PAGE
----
Similarly, there are hints in the book about difficulties faced in dealing with the Home Ministry, but there is not much discussion about the possible ways in which the political executive may be using this shield to coax the ECI into having a certain schedule for polling. Reading Chawla’s book, one gets the impression that political masters in our country are made up entirely of democratic gentlemen and ladies and that there is not even an iota of political intervention. Or take the case of the model code of conduct. Does this really ensure free and fair elections or only allow local bureaucratic authoritarianisms that hurt only small fry? Chawla may have an answer, but the book does not. And unless answers to such nagging matters are searched for, we are left with only pious hope. Reading Chawla’s book in the week in which the prime minister himself made a mockery of the code of conduct and the ECI meekly accepted the trickery, makes one wonder whether the ECI is really the giant that Seshan made it out to be or whether the teeth of that giant are only for the sundry and not for the really powerful.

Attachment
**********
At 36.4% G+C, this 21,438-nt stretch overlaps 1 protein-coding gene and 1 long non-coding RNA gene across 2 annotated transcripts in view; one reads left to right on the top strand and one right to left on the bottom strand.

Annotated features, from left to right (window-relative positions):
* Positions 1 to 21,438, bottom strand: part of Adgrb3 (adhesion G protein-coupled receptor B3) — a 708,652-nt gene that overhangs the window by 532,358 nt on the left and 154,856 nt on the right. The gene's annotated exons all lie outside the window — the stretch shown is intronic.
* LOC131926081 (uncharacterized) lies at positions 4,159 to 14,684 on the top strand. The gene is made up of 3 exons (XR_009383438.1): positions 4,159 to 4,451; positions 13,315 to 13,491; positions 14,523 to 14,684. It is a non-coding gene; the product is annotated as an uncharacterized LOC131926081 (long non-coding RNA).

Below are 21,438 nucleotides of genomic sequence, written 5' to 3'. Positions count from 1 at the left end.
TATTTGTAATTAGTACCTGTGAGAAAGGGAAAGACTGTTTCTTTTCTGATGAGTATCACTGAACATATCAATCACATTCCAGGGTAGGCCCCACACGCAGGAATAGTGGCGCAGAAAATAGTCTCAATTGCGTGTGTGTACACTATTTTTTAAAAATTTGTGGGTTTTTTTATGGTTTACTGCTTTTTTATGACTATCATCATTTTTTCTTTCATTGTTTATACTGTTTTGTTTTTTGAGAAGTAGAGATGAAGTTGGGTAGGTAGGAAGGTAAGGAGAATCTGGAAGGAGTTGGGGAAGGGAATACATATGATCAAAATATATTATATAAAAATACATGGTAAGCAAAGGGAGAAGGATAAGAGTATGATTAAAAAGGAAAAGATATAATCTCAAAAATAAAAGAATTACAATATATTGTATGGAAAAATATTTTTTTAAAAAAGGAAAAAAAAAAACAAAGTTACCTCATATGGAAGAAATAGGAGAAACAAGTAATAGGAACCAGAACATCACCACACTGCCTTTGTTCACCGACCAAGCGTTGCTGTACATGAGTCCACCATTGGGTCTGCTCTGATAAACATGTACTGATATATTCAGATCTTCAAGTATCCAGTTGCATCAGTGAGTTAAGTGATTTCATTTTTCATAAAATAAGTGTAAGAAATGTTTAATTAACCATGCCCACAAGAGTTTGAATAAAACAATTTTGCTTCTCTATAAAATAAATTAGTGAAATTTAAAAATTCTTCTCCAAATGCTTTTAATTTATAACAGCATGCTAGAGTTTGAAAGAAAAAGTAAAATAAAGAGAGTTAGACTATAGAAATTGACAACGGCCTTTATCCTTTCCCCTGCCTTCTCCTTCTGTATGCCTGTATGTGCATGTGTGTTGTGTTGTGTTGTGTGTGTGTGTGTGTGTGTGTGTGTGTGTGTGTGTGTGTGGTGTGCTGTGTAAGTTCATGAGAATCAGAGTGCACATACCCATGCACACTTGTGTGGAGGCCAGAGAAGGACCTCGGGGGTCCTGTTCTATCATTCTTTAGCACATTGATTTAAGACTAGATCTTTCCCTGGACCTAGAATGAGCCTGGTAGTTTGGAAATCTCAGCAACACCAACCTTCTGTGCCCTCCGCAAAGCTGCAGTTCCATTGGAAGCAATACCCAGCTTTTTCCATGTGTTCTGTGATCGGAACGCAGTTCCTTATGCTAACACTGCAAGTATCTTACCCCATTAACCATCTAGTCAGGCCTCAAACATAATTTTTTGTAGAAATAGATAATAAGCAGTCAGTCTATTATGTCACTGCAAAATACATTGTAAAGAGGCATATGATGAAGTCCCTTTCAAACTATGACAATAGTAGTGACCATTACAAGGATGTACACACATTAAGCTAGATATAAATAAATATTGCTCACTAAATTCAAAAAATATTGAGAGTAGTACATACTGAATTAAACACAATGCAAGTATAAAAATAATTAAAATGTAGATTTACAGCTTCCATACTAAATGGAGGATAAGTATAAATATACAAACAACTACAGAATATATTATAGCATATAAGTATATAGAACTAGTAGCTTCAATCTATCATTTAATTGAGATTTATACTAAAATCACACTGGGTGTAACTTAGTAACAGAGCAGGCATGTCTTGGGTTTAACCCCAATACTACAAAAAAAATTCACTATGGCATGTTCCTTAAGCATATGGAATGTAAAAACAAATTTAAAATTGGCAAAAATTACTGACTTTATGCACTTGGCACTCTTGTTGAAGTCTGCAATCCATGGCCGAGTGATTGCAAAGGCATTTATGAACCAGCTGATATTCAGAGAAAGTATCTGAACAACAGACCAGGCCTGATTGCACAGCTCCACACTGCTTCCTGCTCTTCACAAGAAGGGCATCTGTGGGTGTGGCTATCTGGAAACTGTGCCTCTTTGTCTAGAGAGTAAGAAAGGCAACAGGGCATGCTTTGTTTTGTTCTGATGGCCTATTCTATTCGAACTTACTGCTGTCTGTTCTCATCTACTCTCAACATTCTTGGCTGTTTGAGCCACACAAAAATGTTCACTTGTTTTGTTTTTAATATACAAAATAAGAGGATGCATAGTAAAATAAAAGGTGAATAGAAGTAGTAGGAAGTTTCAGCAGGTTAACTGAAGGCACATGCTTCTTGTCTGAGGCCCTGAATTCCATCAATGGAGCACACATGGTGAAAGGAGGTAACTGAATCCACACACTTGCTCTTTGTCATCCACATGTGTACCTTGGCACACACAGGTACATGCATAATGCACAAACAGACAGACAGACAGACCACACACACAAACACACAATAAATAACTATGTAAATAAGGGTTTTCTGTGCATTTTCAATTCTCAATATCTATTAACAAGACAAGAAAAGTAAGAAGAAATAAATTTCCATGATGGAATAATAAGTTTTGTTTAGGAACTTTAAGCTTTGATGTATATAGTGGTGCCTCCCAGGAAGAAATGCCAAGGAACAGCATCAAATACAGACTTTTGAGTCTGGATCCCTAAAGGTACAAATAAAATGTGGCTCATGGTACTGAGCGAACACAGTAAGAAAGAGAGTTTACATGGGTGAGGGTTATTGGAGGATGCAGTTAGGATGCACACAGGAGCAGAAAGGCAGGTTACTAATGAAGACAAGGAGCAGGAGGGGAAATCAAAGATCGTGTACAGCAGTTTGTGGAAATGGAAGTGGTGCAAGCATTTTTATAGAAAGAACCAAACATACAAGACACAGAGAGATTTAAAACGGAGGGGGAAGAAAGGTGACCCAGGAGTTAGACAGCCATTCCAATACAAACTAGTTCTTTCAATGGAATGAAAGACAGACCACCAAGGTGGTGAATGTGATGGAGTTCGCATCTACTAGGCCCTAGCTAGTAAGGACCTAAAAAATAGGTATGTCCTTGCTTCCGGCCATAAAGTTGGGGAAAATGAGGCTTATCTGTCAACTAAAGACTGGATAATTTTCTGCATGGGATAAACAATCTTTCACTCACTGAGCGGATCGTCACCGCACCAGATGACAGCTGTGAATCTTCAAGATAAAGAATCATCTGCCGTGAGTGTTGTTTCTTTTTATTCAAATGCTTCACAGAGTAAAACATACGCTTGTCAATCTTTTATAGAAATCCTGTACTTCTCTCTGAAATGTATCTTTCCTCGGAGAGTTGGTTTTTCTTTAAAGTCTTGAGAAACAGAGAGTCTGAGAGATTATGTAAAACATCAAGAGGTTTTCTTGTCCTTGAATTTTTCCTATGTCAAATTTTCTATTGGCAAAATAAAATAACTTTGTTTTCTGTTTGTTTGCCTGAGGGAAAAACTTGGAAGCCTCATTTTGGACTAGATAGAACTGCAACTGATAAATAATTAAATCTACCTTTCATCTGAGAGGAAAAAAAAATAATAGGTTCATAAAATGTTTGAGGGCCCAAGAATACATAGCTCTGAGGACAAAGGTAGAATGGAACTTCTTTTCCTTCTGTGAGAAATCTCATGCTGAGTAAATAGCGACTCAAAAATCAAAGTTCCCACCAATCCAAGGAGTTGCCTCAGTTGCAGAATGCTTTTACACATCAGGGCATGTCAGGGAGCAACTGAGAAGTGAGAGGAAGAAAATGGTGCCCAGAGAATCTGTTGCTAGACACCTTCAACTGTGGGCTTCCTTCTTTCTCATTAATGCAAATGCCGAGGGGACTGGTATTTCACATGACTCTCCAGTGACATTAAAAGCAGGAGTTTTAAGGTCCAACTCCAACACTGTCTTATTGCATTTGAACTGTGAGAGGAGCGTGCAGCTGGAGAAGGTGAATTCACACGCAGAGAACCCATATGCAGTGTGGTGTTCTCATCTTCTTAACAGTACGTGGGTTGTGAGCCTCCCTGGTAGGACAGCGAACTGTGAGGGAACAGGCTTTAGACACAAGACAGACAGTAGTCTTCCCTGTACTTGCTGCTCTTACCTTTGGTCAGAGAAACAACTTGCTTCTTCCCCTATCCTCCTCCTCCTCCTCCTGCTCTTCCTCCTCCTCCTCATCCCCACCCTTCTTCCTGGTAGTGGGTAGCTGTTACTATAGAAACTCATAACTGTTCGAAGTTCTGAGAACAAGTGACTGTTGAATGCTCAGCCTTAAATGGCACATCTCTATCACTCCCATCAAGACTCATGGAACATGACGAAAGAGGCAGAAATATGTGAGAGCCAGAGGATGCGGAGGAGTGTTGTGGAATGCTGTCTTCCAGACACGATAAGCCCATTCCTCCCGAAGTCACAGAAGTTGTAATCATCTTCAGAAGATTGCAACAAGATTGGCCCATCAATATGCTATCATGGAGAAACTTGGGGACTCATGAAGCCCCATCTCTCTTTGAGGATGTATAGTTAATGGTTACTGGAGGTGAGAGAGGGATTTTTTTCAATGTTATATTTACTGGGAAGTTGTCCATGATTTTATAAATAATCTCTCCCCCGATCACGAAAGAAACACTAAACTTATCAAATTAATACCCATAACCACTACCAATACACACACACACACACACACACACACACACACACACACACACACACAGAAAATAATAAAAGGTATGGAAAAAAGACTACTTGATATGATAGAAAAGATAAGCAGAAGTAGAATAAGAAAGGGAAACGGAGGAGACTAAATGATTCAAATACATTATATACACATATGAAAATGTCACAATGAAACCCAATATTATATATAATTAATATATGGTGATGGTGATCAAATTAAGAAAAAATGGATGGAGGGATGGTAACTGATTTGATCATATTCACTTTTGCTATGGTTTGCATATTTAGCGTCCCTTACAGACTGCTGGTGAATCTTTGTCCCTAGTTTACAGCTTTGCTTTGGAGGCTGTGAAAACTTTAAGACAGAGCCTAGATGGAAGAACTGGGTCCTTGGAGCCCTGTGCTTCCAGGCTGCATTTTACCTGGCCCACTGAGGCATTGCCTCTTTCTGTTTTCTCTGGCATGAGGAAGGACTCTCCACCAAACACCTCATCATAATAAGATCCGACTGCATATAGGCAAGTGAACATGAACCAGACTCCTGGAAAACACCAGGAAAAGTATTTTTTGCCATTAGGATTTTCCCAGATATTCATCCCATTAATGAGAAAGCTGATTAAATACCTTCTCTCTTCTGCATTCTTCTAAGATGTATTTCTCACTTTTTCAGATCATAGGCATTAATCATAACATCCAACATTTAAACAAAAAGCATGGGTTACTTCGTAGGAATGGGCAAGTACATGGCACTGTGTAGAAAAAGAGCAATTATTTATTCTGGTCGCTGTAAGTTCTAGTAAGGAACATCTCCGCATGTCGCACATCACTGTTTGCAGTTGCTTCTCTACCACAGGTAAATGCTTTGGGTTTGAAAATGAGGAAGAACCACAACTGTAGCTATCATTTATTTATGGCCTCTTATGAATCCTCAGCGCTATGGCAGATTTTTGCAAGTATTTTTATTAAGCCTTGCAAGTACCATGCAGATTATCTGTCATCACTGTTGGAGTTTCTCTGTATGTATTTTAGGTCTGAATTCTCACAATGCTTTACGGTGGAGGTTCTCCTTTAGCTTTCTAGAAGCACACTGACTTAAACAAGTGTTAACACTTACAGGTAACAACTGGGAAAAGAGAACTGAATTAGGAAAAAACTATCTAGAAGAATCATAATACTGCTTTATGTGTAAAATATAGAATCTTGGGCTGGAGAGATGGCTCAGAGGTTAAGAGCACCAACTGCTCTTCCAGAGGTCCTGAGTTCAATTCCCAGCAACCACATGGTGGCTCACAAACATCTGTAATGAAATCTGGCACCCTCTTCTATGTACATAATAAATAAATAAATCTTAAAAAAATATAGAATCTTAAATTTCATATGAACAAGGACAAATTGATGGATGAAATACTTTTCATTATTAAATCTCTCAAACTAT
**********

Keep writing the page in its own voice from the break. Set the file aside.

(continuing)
The writer taught political science at Savitribai Phule Pune University, and is chief editor, Studies in Indian Politics